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When someone thinks about a car accident injury, they might visualize a broken bone or head injury. However, there are many car accident injuries that are not visible. Internal injuries can have grave consequences and should be taken very seriously. One such injury is nerve damage.
Every sensation and voluntary and involuntary movement the body makes involves the nerves. For instance, without nerves, your body would not be able to tell if something is hot or cold, a vital sensation that protects you from harm.
Nerve damage can be painful and is sometimes felt immediately, but the pain is often masked initially and not felt until days later. Following a car accident, it is crucial to seek medical attention, even if your injury seems minor, to be evaluated for nerve damage, as well as other internal injuries.
Car accidents commonly affect the peripheral nervous system (PNS) that surrounds the brain and spinal cord, two of the most vulnerable parts of the body. The PNS consists of three types of nerves that play a significant role in the body’s ability to function properly:
Internal injuries and the body’s reaction to trauma and stress can cause serious nerve damage, often due to compression or inflammation that press against the nerves. Some common injuries that cause nerve damage include:
Symptoms of nerve damage tend to be worse at the site of injury. Signs of nerve damage include:
Nerve damage is most common in or near the spine but can be in any part of the body. If you are experiencing any symptoms, seek medical attention as soon as possible.
Not all nerve damage is permanent. Depending on the extent of your injury, medical treatment for nerve damage is possible. Diagnosis begins with a physical exam to test your sensations, reflexes, coordination, and strength to help determine whether your sensory or motor nerves are damaged.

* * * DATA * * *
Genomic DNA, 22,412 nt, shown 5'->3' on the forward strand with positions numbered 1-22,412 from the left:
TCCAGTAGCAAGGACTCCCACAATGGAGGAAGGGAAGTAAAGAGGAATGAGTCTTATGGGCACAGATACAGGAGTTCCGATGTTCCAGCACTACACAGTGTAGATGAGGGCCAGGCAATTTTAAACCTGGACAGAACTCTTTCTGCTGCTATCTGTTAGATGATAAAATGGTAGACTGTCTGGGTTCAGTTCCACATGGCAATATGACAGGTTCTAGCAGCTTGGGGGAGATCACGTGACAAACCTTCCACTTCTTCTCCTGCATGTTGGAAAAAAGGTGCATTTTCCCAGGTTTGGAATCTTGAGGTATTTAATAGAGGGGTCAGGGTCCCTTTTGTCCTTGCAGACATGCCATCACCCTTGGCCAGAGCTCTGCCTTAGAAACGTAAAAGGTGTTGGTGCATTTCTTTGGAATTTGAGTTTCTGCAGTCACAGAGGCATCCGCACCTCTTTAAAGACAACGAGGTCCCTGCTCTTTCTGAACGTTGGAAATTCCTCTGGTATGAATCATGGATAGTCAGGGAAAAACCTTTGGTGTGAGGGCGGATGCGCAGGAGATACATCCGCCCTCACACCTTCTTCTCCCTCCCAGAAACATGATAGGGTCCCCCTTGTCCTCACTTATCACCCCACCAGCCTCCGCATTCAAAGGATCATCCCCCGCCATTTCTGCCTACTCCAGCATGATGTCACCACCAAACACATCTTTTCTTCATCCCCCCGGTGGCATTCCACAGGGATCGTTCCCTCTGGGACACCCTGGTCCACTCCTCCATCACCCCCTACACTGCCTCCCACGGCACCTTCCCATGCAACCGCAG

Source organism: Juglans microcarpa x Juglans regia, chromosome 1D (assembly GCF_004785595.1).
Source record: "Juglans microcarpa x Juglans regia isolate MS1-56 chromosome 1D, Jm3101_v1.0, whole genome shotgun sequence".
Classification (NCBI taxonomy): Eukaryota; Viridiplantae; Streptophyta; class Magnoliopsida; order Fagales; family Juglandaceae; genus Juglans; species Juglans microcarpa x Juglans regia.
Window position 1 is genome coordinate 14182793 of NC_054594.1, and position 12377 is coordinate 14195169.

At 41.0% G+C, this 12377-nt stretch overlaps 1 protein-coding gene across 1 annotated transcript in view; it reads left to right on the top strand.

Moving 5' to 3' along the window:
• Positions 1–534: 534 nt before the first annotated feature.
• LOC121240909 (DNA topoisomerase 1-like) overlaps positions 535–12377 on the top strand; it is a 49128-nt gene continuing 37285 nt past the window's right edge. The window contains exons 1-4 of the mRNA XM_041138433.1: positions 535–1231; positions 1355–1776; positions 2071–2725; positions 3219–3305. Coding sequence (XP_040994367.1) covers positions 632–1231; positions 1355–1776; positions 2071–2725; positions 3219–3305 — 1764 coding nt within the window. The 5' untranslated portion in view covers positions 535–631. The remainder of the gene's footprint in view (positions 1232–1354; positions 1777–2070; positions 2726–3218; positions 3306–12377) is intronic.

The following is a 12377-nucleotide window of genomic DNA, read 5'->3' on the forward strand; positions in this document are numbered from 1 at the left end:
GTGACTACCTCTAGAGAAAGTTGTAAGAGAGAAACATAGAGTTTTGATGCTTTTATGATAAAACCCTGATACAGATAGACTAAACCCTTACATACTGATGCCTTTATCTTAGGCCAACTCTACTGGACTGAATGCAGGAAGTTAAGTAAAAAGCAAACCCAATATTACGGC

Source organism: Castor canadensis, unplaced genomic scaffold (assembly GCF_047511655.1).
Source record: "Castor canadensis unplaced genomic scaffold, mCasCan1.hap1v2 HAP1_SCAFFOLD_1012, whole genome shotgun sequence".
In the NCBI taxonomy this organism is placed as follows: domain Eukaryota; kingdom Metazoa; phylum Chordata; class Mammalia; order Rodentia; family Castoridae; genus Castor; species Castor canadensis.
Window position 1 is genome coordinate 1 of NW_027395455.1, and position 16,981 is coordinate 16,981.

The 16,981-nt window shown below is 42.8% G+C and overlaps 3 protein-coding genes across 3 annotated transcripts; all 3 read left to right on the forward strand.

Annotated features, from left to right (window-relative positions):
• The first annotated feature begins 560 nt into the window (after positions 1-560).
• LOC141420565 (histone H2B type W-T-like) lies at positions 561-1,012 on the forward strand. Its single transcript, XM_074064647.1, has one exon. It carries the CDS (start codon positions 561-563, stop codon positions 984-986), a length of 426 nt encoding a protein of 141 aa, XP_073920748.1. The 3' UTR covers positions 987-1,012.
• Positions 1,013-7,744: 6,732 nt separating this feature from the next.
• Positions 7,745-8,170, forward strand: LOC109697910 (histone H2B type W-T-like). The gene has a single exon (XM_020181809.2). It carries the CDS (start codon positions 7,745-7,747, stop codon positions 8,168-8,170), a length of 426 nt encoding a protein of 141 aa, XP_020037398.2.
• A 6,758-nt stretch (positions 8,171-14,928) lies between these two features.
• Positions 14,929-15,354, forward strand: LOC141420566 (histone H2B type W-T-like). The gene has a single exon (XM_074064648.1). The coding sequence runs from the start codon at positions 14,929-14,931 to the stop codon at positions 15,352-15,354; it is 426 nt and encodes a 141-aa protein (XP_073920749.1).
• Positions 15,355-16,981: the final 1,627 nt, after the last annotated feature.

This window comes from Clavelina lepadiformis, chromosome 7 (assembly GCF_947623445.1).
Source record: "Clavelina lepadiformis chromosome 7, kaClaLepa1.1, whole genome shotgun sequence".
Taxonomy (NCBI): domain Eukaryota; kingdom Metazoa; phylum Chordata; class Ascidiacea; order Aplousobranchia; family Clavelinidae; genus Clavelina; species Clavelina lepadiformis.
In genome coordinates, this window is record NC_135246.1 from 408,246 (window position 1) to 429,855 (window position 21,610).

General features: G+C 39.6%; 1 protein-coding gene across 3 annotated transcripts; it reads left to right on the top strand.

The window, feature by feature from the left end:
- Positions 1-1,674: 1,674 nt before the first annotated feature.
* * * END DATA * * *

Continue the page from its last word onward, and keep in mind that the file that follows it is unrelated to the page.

Additional neurological tests follow the physical exam to test the electrical activity and nerve function in your muscles and their ability to respond. These tests usually involve imaging scans. Additionally, to determine how quickly electrical impulses move through the muscles, the physician may utilize a nerve conduction velocity (NCV) test, which stimulates muscles through an electrode patch attached to the skin.
Treatment will depend on the severity of the nerve damage. In less severe cases, treatment may include medication for chronic pain, physical therapy, assistive devices, and more. Critically damaged nerve injuries may be treated through surgery, provided the nerve has not died.
Suffering nerve damage from a car accident can lead to financial hardship. Our experienced Wilmington car accident lawyers at Rhoades & Morrow can help you if your injury was caused by a negligent driver. Call us at 302-427-9500 or contact us online to schedule a free consultation. Located in Wilmington, Bear, and Milford, Delaware, we serve clients throughout Middletown, Dover, Milford, Lewes, Rehoboth, Elsmere, and Seaford.